The NEMA recommendations on energy storage include:

  • Incentives for construction of microgrids and energy storage systems
  • Accelerated depreciation for smart grid technologies, taking the depreciation period down to five years
  • Creation of a national infrastructure bank to reduce private-sector financing costs for grid modernization investments

"The whole electrification of society right now is bottlenecked due to storage. As soon as we have improved storage, you'll see lots of innovation and development accelerate," said Daryl Dulaney, CEO of Siemens Industry's infrastructure and cities sector.

"Storage is actually close to economically sound today if you add up all the various benefit streams that can flow from it," Estey said in the statement. "The pesky part of it is that those benefit streams flow to different people. [...] So regulation needs to deal with the fact that if society wants these things, we have to find another way to pay for it than exists today. We have a regulatory scheme that has not caught up with the technology."

"Who should own the storage?" Dulaney continued. "And how should we pay for it? No regulatory body in this country can answer that question today. They're worried about it. But nobody can answer that question."

A recent rundown of some of the competition in the energy storage space follows:

In March, energy storage market leader AES launched its Advancion business line, which is integrating lithium-ion systems from LG Chem and other as-yet-undisclosed partners, in hopes of replacing gas-fired peaker plants for grid capacity services. It has also built its own Storage Operating System software to manage the storage system.

AES isn't the only company proposing the use of lithium-ion batteries to meet this need. A123 Energy Solutions, the grid-scale arm of lithium-ion battery manufacturer A123 bought out of bankruptcy by China's Wanxiang and sold for $100 million to Japan's NEC in March, has launched a long-duration storage system that it has deployed in Spain and Japan.

Greensmith is a startup software developer and system integrator that has attracted investment, personnel and a growing roster of turnkey energy storage projects. The company just announced that batteries from Aquion (based on an aqueous sodium-ion chemistry), ViZn (zinc redox flow batteries) and two established lithium-ion battery suppliers have been added to the eight battery types already deployed in its systems. Since its 2006 founding, Greensmith has deployed 30 battery energy systems for eighteen different customers, nine of them utilities, and is aiming to have 23 megawatts of systems under management by year’s end.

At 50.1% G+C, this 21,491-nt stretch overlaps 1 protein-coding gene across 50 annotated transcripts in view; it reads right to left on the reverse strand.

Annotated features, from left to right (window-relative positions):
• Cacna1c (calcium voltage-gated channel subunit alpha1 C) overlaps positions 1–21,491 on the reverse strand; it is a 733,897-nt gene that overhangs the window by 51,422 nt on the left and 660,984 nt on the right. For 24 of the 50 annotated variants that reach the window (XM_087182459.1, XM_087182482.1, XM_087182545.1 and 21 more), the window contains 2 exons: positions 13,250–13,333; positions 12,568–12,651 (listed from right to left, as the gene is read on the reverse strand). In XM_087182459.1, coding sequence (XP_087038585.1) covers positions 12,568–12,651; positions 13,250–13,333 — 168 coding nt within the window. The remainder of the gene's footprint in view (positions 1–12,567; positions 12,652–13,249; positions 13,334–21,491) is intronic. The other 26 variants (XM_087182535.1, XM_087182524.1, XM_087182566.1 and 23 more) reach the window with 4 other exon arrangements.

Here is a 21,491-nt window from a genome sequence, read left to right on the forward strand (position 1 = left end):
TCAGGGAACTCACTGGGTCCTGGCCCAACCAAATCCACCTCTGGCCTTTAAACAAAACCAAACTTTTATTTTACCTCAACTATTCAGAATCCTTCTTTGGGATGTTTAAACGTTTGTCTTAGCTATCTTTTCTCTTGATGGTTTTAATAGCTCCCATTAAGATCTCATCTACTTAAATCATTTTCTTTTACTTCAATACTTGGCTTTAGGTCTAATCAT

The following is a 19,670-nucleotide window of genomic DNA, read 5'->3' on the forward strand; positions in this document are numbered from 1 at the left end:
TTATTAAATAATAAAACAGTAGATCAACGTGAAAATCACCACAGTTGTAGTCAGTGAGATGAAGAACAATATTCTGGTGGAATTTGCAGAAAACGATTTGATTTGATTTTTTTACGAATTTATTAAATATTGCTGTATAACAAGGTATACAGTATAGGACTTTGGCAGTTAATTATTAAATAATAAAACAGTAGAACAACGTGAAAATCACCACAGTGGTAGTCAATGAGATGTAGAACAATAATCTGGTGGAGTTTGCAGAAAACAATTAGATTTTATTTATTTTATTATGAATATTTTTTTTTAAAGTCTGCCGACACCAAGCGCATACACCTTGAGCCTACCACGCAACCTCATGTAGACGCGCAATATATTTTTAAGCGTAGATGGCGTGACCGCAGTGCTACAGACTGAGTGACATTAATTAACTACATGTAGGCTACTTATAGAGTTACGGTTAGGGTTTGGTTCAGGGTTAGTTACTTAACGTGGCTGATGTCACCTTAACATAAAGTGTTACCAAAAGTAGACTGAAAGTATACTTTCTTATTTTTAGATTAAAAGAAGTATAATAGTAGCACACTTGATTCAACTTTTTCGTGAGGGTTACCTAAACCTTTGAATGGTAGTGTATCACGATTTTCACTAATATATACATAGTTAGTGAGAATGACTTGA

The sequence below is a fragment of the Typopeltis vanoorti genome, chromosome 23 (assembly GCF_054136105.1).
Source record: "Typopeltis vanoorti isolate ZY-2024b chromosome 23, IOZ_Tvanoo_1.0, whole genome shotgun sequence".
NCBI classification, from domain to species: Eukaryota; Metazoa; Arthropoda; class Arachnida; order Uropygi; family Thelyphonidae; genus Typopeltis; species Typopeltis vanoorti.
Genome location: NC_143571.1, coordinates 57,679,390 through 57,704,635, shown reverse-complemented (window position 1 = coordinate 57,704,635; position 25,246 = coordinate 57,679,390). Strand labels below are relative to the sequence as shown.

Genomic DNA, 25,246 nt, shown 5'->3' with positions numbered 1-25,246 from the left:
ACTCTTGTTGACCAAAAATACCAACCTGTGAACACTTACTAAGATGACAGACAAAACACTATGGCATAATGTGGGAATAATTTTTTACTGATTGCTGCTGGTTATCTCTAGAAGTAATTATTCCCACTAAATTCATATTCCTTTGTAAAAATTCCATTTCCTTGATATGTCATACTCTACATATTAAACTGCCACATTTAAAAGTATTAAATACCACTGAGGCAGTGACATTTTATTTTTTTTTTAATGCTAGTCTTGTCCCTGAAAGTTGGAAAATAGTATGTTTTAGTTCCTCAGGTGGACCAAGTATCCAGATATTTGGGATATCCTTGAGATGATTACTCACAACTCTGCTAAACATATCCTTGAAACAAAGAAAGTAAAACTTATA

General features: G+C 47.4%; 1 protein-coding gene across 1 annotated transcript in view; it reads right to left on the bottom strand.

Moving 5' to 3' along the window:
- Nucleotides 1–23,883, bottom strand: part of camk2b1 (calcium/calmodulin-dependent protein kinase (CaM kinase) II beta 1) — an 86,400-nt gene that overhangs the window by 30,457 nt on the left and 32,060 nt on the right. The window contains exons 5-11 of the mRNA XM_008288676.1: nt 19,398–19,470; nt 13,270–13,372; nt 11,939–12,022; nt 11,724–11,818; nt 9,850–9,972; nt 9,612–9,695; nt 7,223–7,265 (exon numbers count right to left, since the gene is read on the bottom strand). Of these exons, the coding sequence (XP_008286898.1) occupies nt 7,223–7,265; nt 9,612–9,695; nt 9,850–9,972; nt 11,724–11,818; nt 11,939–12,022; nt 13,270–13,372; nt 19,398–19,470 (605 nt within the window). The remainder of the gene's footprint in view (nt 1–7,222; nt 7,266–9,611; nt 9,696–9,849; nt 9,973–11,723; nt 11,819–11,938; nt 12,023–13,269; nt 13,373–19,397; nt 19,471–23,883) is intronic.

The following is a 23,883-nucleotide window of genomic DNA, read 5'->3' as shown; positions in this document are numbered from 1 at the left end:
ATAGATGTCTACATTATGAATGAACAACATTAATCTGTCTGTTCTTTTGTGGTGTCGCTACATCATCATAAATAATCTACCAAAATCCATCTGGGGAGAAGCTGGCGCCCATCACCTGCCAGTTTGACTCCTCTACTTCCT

Startups like Younicos, GELI and 1Energy are also looking to develop a software operating system for the energy storage ecosystem. Another system integrator, Solar Grid Storage, has five 250-kilowatt projects operating within the PJM Interconnection, according to the DOE's global energy storage database. Younicos works with multiple battery partners, including lithium-ion batteries from Samsung for its 1-megawatt battery park modules that link solar panels, electric vehicle chargers and frequency regulation service. It’s also deep into longer-term energy storage, using sodium-sulfur batteries in Berlin and on the island of Graciosa in the Azores, and deploying CellCube vanadium-redox flow batteries from Germany’s Gildemeister. Younicos bought Xtreme in April, picking up its 60-plus megawatts of working projects and gaining a foothold in the U.S. energy storage market in the process.

Vertically integrated companies like S&C, AES and A123 develop their own integration software. Battery vendors such as Saft, Panasonic, Samsung, LG Chem, Aquion, Ambri are also positioning themselves for the growth and evolution of this market.

A number of companies are pursuing storage projects on the customer side of the meter, including Convergent Energy + Power, Arista Power and Demand Energy. Stem, a batteries-for-buildings startup, has launched a $5 million fund with Clean Fleet Investors to boost installations of its own building energy storage systems. Former EV maker Coda also offers a no-money-down energy storage play, this one financed internally by Fortress Investment Group (FIG), the multi-billion-dollar investment firm that picked up Coda’s assets for $25 million in June. Green Charge Networks, a startup deploying energy storage equipment for commercial customers, raised $56 million from K Road DG to expand its no-money-down energy storage program. Founded in 2009, Green Charge’s GreenStation has been installed by 7-Eleven, Walgreens, Levi's Stadium, UPS and school campuses.  

GTM Research predicts the U.S. market for distributed energy storage will grow at a 34 percent cumulative annual growth rate to reach 720 megawatts by 2020, driven largely by the demand charge business case, but also boosted by solar integration needs.

(This news story is from Green Tech Media)